The Taming Of The Shrew
Jo Clifford / William Shakespeare
Sherman Theatre / Tron Theatre Company
You wait 427 years for a gender-swapped version of The Taming Of The Shrew, then two come along at the same time...
It is perhaps no coincidence that both the Royal Shakespeare Company and the Sherman, in collaboration with Glasgow's Tron Theatre, have revisited this, one of Shakespeare's most troubling plays, at a moment in which there is a growing awareness of the extent to which our institutions are built on sexual exploitation and transgender issues are in the headlines.
Playwright Jo Clifford, a stalwart of Edinburgh Traverse Theatre who began to identify as female relatively late in life, has spoken of her long-standing distaste for the play. Thus, unsurprisingly, this production is more of a deconstruction than an adaptation of one of Shakespeare's earliest works.
The drama begins in the foyer, where it is announced that female audience members (and those identifying as such) are to enter the studio space first and sit in the best seats, i.e. those nearest the front (an arguable point, of course); members of the cast act as ushers.
There is a nod to the framing device utilised in the original, when Matt Gavan's objectionably sexist audience member, Sly, is dragged into the performance area—Madeline Girling's design gives us a bullring, concealed by a curtain, with the actors initially on the outside—and incorporated into the action.
The situation is explicitly explained to us: we are in a world where women are the dominant gender and marriage is undertaken as a business proposition. The music—Lizzo's distinctly non-Tudor-Era "Boys"—sets up the facetious mood.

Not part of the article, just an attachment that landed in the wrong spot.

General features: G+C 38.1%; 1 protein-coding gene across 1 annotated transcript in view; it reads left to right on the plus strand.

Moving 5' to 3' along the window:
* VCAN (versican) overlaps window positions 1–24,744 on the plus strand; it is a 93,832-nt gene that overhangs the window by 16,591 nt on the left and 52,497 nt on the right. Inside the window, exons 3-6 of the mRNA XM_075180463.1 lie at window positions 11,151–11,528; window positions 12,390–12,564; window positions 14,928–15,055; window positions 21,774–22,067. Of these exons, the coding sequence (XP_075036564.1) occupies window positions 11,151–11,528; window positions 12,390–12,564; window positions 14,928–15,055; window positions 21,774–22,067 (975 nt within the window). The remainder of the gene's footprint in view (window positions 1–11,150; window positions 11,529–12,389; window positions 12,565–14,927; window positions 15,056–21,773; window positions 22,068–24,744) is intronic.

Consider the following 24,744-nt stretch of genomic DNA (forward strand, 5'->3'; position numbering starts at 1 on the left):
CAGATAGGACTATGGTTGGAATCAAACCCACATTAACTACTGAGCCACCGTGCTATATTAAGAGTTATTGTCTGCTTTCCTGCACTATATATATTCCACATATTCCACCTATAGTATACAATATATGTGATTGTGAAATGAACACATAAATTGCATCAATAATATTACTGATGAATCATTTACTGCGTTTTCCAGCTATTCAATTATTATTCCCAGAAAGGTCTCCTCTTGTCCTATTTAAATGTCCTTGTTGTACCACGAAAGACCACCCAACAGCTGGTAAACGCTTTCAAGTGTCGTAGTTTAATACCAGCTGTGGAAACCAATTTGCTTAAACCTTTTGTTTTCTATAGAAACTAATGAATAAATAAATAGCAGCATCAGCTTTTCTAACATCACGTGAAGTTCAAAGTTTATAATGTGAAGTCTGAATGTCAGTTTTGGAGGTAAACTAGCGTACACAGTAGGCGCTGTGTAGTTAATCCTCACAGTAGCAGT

The narrative focusses on Louise Ludgate's wealthy Baptista and her two sons, Gavan's troublesome Katherina and the younger, more submissive (in more ways than one) Bianca, François Pandolfo. The latter has a number of suitors, but Baptista is determined not to marry him off until she gets Katherina off her hands. Luckily, along comes the self-regarding Petruchio—Scarlett Brookes—who resolves to bend the pugnacious Kat to her will.
Then there are Bianca's suitors: the team of Lucentio and Tranio—Hannah Jarrett-Scott and Alexandria Riley (both of whom get to display their impressive musicality)—and Claire Cage's Grumio. Cage also plays the modern-day scholar who comments on the sexual politics of the plot and much fun is had with actors trying and occasionally failing to explain their multiple characters and their relationships to one another.
The tone of the piece, under the direction of Michael Fentiman (with Joseff Fletcher and Danny Krass taking care of lighting and sound design respectively), is generally playful, although there are occasional outbreaks of unsubtle agitprop-style speechifying—perhaps necessary since the narrative itself does little to advance the argument that women would be any less cynical and exploitative when it came to running the world than men are.
Clifford does not retain a great deal of the original text (telling the story in under 90 minutes), but Petruchio's gradual wearing down of Katherina's resolve remains. No new light is shed on this apparent capitulation, though; their growing affection seems to be presented without irony.
While it's not an entirely coherent experience, this Shrew is consistently diverting, benefiting from the excellent comic timing exhibited by the cast. It will probably be of little use, however, to anyone studying the original as a set text.